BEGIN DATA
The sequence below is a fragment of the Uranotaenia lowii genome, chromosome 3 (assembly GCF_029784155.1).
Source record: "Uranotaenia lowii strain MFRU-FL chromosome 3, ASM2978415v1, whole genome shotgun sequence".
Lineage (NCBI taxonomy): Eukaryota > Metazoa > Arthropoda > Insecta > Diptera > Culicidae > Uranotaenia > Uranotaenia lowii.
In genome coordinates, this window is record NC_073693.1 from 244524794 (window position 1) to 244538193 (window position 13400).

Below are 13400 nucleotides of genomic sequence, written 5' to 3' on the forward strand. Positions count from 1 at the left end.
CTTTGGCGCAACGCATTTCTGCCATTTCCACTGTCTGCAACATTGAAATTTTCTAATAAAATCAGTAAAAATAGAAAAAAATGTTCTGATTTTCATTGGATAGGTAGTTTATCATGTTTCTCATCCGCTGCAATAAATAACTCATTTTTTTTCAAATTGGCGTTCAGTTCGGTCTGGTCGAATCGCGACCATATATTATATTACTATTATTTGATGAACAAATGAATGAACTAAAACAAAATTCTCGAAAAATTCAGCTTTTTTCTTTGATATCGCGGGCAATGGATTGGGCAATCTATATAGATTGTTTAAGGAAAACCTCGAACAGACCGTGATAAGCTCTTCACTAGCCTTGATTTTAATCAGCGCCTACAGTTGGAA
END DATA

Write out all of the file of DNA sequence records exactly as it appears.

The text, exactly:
The sequence below is a fragment of the Uranotaenia lowii genome, chromosome 3 (assembly GCF_029784155.1).
Source record: "Uranotaenia lowii strain MFRU-FL chromosome 3, ASM2978415v1, whole genome shotgun sequence".
Lineage (NCBI taxonomy): Eukaryota > Metazoa > Arthropoda > Insecta > Diptera > Culicidae > Uranotaenia > Uranotaenia lowii.
In genome coordinates, this window is record NC_073693.1 from 244524794 (window position 1) to 244538193 (window position 13400).

Below are 13400 nucleotides of genomic sequence, written 5' to 3' on the forward strand. Positions count from 1 at the left end.
CTTTGGCGCAACGCATTTCTGCCATTTCCACTGTCTGCAACATTGAAATTTTCTAATAAAATCAGTAAAAATAGAAAAAAATGTTCTGATTTTCATTGGATAGGTAGTTTATCATGTTTCTCATCCGCTGCAATAAATAACTCATTTTTTTTCAAATTGGCGTTCAGTTCGGTCTGGTCGAATCGCGACCATATATTATATTACTATTATTTGATGAACAAATGAATGAACTAAAACAAAATTCTCGAAAAATTCAGCTTTTTTCTTTGATATCGCGGGCAATGGATTGGGCAATCTATATAGATTGTTTAAGGAAAACCTCGAACAGACCGTGATAAGCTCTTCACTAGCCTTGATTTTAATCAGCGCCTACAGTTGGAA